Jerome "Chef" McElroy was a recurring character on the Comedy Central series South Park. He was voiced by Isaac Hayes. Chef, as his nickname implied, worked as an elementary school cafeteria worker in the town of South Park, Colorado. Generally portrayed as more level-headed than the other adult residents of the town, Chef's guidance was often sought by the show's core group of child protagonists – Stan Marsh, Kyle Broflovski, Eric Cartman, and Kenny McCormick – as he was usually the only adult they consistently trusted. To an inadvertent fault, he would frequently give inappropriate advice, usually in the non sequitur form of a lascivious soul song.
Chef was inspired by Hayes and other popular soul singers of the 1970s, as well as an actual dining hall worker encountered by series co-creator Trey Parker while he attended the University of Colorado. Chef played a less prominent role as the series progressed beyond its earlier seasons, and the character was killed off in the beginning of the tenth season in "The Return of Chef", in response to public controversy with Hayes, who left the show after the controversial episode "Trapped in the Closet", which satirized Scientology.
In tradition with the show's animation style, Chef is composed of simple geometrical shapes, and is animated with use of a computer, though he is given the impression of being a construction paper cutout composition animated through the use of stop motion, which was the technique used to animate the "Spirit of Christmas" shorts and the show's first episode. Chef is an overweight Afro-Scot (born in America) who commonly wears blue pants and a red shirt. He wears a beard, and frequently dons a traditional chef's hat, even when he is not at work.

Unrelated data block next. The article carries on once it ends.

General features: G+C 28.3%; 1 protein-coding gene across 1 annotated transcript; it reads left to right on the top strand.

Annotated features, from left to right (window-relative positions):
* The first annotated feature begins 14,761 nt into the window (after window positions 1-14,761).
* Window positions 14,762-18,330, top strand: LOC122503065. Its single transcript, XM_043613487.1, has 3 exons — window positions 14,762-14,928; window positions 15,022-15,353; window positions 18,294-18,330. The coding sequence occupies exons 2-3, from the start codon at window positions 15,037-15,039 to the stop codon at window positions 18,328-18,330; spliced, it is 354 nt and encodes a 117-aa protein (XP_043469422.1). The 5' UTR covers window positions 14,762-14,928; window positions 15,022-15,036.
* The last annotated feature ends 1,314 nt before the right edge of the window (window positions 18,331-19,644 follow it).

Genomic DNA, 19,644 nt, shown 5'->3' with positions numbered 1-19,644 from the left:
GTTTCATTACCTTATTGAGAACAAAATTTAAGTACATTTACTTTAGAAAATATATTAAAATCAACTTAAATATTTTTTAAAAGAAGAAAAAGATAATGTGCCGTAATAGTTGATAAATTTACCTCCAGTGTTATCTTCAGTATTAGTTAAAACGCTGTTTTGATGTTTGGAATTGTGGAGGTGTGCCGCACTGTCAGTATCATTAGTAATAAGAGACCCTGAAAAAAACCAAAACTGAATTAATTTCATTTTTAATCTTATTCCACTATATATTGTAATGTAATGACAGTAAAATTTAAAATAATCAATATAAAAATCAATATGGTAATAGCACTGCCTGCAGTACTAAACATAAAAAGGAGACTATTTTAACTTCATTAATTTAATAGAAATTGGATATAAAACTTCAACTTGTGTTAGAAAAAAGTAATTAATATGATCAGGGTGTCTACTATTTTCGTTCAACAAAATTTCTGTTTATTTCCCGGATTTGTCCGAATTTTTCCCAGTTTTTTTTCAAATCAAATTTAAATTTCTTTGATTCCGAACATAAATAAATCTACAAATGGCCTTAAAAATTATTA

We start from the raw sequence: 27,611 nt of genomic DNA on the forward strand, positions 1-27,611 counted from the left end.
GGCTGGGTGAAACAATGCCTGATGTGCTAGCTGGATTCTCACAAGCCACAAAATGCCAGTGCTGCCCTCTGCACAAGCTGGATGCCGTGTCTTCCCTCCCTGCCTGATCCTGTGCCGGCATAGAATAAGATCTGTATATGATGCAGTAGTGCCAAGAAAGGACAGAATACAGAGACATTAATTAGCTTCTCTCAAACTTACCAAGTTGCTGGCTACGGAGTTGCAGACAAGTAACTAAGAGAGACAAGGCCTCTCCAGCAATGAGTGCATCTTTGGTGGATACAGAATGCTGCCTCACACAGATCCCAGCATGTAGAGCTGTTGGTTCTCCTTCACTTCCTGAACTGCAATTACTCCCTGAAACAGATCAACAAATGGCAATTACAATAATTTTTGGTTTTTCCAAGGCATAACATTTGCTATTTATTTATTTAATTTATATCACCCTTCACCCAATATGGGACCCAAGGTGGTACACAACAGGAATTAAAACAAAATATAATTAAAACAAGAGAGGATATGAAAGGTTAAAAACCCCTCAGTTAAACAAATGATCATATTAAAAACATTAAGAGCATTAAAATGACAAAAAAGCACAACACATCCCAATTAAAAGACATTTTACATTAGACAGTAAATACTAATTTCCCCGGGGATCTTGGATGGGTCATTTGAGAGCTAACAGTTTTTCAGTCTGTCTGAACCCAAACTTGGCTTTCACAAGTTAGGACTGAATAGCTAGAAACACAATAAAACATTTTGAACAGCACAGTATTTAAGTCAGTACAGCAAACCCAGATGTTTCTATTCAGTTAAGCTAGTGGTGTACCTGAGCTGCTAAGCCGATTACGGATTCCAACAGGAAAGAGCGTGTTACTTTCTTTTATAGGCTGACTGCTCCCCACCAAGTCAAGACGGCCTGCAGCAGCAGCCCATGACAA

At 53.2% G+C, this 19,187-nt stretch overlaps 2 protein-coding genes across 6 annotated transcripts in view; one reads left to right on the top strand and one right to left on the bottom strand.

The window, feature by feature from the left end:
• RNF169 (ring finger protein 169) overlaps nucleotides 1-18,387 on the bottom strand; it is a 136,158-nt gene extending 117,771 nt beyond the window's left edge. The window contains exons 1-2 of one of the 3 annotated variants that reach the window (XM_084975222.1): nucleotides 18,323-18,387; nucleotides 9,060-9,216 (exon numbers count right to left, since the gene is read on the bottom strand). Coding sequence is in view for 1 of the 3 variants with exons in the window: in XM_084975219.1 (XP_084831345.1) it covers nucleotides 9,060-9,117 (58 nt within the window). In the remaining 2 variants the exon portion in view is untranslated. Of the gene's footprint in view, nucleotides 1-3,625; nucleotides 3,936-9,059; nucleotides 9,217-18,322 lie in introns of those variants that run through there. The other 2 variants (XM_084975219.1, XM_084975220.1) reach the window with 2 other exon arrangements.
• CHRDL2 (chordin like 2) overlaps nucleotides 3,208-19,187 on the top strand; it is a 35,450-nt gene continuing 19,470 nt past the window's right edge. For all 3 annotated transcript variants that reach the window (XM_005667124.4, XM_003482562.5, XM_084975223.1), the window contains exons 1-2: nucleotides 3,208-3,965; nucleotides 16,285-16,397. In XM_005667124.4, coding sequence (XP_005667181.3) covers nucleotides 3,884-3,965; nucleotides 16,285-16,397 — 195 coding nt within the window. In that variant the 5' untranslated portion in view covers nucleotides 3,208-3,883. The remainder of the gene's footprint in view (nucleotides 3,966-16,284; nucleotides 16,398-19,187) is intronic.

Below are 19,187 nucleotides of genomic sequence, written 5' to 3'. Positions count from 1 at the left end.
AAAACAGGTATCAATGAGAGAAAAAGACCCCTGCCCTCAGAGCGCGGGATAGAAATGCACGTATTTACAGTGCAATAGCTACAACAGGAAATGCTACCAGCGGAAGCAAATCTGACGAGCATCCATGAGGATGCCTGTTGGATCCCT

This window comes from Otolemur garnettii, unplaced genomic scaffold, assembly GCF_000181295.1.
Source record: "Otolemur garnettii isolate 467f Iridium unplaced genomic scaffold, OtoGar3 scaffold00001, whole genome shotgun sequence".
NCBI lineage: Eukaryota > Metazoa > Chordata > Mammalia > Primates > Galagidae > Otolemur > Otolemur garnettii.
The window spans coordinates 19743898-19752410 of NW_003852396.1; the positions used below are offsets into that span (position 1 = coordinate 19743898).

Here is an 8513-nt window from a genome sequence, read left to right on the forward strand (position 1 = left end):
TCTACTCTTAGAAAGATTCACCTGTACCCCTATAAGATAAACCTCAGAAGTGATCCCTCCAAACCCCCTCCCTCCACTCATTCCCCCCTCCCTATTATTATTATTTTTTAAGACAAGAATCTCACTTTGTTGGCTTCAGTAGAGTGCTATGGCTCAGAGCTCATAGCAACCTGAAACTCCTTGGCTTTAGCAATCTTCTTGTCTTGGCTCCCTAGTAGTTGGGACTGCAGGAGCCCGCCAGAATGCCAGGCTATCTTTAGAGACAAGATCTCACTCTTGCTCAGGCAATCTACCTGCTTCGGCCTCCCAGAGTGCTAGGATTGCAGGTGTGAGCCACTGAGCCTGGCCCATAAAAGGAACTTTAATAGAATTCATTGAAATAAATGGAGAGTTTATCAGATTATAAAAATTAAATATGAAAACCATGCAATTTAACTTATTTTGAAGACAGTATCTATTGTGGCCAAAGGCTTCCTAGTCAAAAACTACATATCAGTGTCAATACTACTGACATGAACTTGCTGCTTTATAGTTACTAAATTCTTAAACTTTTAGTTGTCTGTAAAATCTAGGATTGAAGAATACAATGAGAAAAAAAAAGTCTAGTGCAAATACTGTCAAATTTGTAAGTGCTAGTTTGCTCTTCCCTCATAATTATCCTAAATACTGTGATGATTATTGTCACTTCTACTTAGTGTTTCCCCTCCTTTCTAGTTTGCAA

Until Token Black and his family had a more notable role starting in the show's fourth season, Chef was portrayed as the only black resident in all of South Park. Parker and co-creator Matt Stone initially planned to have one of themselves voice the character, fearing that their ideal candidates of Hayes, Lou Rawls, and Barry White would never agree to voice the character because the duo had admittedly and purposefully created him as a "stereotype" to reflect what they felt was the perception most inhabitants of less-diverse mountainous Colorado towns had of black people. However, Hayes agreed to voice the character due in part to the audacity of some of the show's early scripts. Chef (usually kindheartedly, though not always) referred to most people in town with the racial slur "crackas", including the children.
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